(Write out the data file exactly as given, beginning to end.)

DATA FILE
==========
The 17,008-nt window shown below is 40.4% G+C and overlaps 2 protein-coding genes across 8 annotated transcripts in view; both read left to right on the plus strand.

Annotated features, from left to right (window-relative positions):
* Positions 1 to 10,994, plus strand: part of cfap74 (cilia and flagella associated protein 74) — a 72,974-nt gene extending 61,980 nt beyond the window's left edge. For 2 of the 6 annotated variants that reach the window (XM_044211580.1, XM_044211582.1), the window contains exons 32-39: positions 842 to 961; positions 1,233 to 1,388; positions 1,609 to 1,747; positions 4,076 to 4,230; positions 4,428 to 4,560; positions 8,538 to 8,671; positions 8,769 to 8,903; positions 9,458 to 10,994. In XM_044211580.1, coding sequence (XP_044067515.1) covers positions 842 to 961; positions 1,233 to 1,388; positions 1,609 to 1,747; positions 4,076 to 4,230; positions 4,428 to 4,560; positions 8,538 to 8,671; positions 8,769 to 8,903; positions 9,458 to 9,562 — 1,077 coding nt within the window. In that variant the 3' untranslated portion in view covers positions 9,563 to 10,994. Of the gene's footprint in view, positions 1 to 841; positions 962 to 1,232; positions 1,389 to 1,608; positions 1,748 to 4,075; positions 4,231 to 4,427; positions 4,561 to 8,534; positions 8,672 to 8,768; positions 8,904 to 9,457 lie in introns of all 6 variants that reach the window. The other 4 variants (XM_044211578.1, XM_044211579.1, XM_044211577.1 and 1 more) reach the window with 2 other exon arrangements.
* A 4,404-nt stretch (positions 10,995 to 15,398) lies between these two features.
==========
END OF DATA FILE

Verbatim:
The 17,008-nt window shown below is 40.4% G+C and overlaps 2 protein-coding genes across 8 annotated transcripts in view; both read left to right on the plus strand.

Annotated features, from left to right (window-relative positions):
* Positions 1 to 10,994, plus strand: part of cfap74 (cilia and flagella associated protein 74) — a 72,974-nt gene extending 61,980 nt beyond the window's left edge. For 2 of the 6 annotated variants that reach the window (XM_044211580.1, XM_044211582.1), the window contains exons 32-39: positions 842 to 961; positions 1,233 to 1,388; positions 1,609 to 1,747; positions 4,076 to 4,230; positions 4,428 to 4,560; positions 8,538 to 8,671; positions 8,769 to 8,903; positions 9,458 to 10,994. In XM_044211580.1, coding sequence (XP_044067515.1) covers positions 842 to 961; positions 1,233 to 1,388; positions 1,609 to 1,747; positions 4,076 to 4,230; positions 4,428 to 4,560; positions 8,538 to 8,671; positions 8,769 to 8,903; positions 9,458 to 9,562 — 1,077 coding nt within the window. In that variant the 3' untranslated portion in view covers positions 9,563 to 10,994. Of the gene's footprint in view, positions 1 to 841; positions 962 to 1,232; positions 1,389 to 1,608; positions 1,748 to 4,075; positions 4,231 to 4,427; positions 4,561 to 8,534; positions 8,672 to 8,768; positions 8,904 to 9,457 lie in introns of all 6 variants that reach the window. The other 4 variants (XM_044211578.1, XM_044211579.1, XM_044211577.1 and 1 more) reach the window with 2 other exon arrangements.
* A 4,404-nt stretch (positions 10,995 to 15,398) lies between these two features.